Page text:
The 2022 Pittsburgh Steelers, In Review

How a 2-6 team left for dead came all the way back and stayed alive until the very end.

Najee Harris and the Steelers celebrate a touchdown during Week 18. Photo Credit:

As kickoff commenced at Acrisure Stadium in Week 18, Steelers fans kept their eyes on the game on the field, but also two others. Before Week 18, the Steelers sat at 8-8 and were still in the hunt for the playoffs, but needed a lot of help. 

Their route to the postseason included a win at home against the Browns, and losses by the New England Patriots and Miami Dolphins. 

The Steelers did what they could control, winning 28-14 at home over the Cleveland Browns, and the Patriots did their part, losing 35-23 on the road to the Buffalo Bills, but the Miami Dolphins, on their third string quarterback, were able to win a slugfest against the New York Jets, quarterbacked in that game by a 37 year old Joe Flacco, by a final score of 11-6. 

The Steelers, for the most part, looked good. Kenny Pickett threw for 195 yards and a touchdown. The run game looked mostly solid. George Pickens did George Pickens things, catching for 72 yards and a touchdown, as well as other incredible catches. 

The defense also did a good job of limiting Cleveland’s offense. Browns QB DeShaun Watson was sacked seven times, and picked off twice by Damontae Kazee and Levi Wallace. 

While the day at Acrisure was exciting, a depressing hush fell over the crowd during the final few seconds, as the scoreboard showed the out of town score in Miami, where the Dolphins had officially knocked off the Jets. 

And it was over.

Tight end Connor Heyward (83) makes a leaping catch. Photo Credit:

The need to watch other teams and how their performance ultimately determined the fate of the Steelers certainly added a lot of drama and interest, but ultimately, was unnecessary. Ironically, the Steelers were only in this position in part because of losses suffered to all four of the teams they were keeping an eye on. 

Pittsburgh lost at home in Week 2 to the Patriots, allowed the Jets to stage a late-game comeback in Week 4, suffered their worst loss since 1989 in Buffalo during Week 5, and then lost on Sunday Night Football in Miami the following week. 

Had the Steelers simply won just ONE of those four games, they would have not been in this position. 

Granted, the Bills game was just a disaster from start to finish, so you can throw that one out. But the Steelers had chances against the Patriots they didn’t capitalize on. They had a 20-10 lead in the 4th quarter against the Jets before they blew it. And they held the Dolphins to just 10 points in Miami, having two chances late in the game to win it, but both drives ended on interceptions.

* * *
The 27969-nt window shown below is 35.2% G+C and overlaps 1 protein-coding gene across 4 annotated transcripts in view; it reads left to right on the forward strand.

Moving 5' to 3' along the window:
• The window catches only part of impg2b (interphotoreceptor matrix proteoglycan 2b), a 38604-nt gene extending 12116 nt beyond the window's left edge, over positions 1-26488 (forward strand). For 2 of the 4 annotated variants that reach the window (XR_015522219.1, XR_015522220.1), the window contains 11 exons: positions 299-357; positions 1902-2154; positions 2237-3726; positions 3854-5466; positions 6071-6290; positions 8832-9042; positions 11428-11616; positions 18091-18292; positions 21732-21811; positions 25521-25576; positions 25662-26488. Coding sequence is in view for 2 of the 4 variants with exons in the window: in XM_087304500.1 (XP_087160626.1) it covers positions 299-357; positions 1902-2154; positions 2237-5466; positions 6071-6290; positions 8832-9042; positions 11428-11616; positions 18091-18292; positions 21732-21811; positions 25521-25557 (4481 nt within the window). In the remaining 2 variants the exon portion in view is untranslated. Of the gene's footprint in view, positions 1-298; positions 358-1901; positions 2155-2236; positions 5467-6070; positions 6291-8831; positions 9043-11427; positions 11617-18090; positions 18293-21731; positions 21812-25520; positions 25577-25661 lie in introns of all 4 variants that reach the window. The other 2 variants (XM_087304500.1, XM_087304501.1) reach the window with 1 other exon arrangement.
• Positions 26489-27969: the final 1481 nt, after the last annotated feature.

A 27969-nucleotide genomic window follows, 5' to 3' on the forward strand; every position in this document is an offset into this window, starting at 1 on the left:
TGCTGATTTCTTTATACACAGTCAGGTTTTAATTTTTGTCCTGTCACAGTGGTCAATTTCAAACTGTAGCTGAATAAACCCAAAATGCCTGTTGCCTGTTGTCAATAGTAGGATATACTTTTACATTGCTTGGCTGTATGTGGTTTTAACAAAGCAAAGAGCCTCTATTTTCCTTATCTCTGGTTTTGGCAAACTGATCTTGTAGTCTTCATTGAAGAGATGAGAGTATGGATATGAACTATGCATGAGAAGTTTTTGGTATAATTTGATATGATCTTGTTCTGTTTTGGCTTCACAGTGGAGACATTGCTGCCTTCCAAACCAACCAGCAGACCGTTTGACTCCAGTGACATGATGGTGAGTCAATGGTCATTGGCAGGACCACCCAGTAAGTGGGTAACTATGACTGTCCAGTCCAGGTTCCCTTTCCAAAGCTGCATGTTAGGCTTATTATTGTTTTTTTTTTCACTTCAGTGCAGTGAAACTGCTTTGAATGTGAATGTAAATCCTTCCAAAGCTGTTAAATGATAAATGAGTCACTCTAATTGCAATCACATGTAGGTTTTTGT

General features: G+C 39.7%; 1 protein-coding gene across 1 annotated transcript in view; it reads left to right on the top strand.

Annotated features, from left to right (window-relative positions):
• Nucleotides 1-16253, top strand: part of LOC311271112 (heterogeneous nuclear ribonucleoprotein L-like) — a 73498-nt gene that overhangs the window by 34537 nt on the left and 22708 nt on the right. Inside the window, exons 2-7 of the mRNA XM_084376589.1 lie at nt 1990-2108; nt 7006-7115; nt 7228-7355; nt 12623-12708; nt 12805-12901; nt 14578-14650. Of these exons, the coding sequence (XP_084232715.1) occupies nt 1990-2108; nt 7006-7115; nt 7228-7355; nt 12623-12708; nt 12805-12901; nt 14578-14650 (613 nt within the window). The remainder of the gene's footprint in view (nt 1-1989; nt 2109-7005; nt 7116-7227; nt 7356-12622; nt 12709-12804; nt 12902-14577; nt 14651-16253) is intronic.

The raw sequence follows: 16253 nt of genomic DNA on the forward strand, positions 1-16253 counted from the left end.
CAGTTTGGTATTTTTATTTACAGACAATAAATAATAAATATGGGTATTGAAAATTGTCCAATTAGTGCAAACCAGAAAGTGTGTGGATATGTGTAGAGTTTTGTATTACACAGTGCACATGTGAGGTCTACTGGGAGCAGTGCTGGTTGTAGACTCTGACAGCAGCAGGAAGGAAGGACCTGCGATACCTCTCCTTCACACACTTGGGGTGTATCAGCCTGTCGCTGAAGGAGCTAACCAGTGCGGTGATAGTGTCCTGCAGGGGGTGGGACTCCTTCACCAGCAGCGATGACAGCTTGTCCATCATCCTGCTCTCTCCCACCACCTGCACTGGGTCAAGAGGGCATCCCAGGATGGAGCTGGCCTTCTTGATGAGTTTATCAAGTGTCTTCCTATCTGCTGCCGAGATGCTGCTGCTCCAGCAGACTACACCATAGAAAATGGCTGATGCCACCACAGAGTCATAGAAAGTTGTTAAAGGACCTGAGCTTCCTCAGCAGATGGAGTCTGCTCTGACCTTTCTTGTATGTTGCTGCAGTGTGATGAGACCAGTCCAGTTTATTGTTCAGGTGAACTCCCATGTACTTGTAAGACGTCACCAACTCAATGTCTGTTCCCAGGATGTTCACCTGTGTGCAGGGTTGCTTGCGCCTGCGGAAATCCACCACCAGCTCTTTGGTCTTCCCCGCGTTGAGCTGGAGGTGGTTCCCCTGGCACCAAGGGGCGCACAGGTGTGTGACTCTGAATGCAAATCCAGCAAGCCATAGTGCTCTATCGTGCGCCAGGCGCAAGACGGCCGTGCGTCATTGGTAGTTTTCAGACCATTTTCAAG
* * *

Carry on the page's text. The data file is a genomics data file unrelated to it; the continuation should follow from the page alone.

The Steelers had no one to blame but themselves for the position they were in entering Week 18.

It was somewhat fitting that all these teams combined to create the scenario that the Steelers needed to make the playoffs, as the Steelers screwing themselves seemed to be the theme of the year. 

Blown leads to lose games to quarterbacks like Zach Wilson, the decision to keep the incompetent Matt Canada the entire year, and letting opponents hang around in games only contributed to this theme. 

But this season was truly a tale of two halves, and Mike Tomlin somehow, some way, dragged this team from the basement of not only their division, but their conference, to a 9-8 winning season. 

Mike Tomlin has now 16 consecutive non-losing seasons to start his career, an NFL record, and the Steelers as a whole have now finished .500 or better 19 years in a row. 

Say what you will about Tomlin’s postseason career, which is very susceptible to criticism (8-9 record, no playoff wins in six years, and a combined 90 points against in their last two playoff games all come to mind), but his ability to keep his team competitive and alive needs to be commended.

The Steelers have only ever played one game in which they were officially eliminated from playoff contention under Tomlin. 

While Tomlin himself has downplayed what that streak could mean to him, his players make it clear it means a lot to them. 

“I take pride in it,” safety Minkah Fitzpatrick, the team’s 2022 MVP said. “I know coach Tomlin takes a lot of pride in what he does. I take a lot of pride in what I do. So if I can do anything I can to keep that streak alive, that’s what I am going to do.”

Diontae Johnson also talked about it after Pittsburgh’s win in Carolina. 

But while some may question or complain that the Steelers perpetuated mediocrity by salvaging the season, I think there’s a lot more to look at. 

This was a rebuilding year. There, I said it. 

For whatever reason, there has been a major hesitancy from many in this fanbase to acknowledge reality, that this year was a rebuilding year.